Treatment of haemophilia and related costs in Finland
Background Haemophilia is a rare congenital bleeding disorder. The European Principles of Haemophilia Care recommend centralizing haemophilia treatment to special healthcare units. In this study we assessed clinical practice and costs of haemophilia care in Finland.
Methods The study is based on the nationwide HemoHEOR cohort, which consists of all adult haemophilia A (HA; n = 131) and B (HB; n = 37) patients treated in the five Finnish University Hospitals from 2012–2016. Patient characteristics and data on healthcare utilization and medication were collected from medical records. Direct costs of care were evaluated based on drug reimbursement prices and the Finnish report on standard unit costs.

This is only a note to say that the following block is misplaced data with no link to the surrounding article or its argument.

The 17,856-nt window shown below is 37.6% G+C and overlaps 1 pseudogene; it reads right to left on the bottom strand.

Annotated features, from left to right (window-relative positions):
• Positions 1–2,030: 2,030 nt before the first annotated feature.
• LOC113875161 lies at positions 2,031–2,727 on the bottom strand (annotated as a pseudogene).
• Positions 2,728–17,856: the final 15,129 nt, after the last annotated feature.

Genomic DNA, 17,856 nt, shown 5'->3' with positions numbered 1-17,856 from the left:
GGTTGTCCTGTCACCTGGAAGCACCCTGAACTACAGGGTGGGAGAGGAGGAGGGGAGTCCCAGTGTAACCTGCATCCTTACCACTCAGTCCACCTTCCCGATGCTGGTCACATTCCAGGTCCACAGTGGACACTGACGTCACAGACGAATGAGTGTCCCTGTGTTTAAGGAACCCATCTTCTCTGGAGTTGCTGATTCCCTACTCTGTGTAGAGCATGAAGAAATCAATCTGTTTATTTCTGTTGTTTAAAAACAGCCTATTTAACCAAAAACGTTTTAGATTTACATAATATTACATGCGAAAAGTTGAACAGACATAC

Results During 2012–2016, 72% (n = 131) of adult HA and 67% (n = 37) of HB patients in Finland were treated in University Hospitals. Approximately 25% of patients did not experience bleedings during the 4-year follow-up and the median Annual Bleeding Rate in the cohort was low. Most of the patients (> 80%) received factor-replacement therapy, which accounted for 97% of annual direct costs of haemophilia care.
Conclusions The clinical outcomes of haemophilia care in Finnish University Hospitals are excellent and the costs are reasonable. An important future aim is to centralize care of all haemophilia patients to University Hospitals.